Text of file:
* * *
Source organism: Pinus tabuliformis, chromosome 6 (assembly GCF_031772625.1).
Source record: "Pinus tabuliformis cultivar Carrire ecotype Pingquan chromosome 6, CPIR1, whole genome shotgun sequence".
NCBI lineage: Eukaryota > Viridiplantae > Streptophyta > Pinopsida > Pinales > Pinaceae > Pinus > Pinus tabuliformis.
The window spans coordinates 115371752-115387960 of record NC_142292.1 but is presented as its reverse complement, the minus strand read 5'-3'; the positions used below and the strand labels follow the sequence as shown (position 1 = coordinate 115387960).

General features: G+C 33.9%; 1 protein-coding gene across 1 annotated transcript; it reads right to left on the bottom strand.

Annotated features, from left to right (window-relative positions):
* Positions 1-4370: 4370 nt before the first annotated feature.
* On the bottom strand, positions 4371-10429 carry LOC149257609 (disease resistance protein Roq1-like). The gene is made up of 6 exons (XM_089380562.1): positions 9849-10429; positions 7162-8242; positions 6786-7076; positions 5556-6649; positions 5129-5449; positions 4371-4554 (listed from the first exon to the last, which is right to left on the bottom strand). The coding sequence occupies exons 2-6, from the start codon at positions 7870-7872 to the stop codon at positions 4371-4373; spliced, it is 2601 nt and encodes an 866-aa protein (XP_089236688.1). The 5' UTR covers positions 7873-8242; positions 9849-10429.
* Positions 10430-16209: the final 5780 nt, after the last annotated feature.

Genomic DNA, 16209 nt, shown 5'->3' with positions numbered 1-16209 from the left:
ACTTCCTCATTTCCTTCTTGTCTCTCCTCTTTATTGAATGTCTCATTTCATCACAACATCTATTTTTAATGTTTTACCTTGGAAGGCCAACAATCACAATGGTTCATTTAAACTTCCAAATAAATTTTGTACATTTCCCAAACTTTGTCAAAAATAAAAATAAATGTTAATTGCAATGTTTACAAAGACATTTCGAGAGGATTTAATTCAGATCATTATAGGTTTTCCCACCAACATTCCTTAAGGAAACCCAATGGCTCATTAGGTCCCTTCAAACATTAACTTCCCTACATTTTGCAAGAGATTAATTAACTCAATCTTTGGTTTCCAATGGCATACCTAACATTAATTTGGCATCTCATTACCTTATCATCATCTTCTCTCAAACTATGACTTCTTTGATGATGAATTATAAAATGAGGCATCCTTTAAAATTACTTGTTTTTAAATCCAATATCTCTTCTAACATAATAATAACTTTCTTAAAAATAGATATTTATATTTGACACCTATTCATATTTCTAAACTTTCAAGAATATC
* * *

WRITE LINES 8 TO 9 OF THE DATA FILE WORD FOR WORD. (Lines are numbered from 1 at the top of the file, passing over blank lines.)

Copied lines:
* On the bottom strand, positions 4371-10429 carry LOC149257609 (disease resistance protein Roq1-like). The gene is made up of 6 exons (XM_089380562.1): positions 9849-10429; positions 7162-8242; positions 6786-7076; positions 5556-6649; positions 5129-5449; positions 4371-4554 (listed from the first exon to the last, which is right to left on the bottom strand). The coding sequence occupies exons 2-6, from the start codon at positions 7870-7872 to the stop codon at positions 4371-4373; spliced, it is 2601 nt and encodes an 866-aa protein (XP_089236688.1). The 5' UTR covers positions 7873-8242; positions 9849-10429.
* Positions 10430-16209: the final 5780 nt, after the last annotated feature.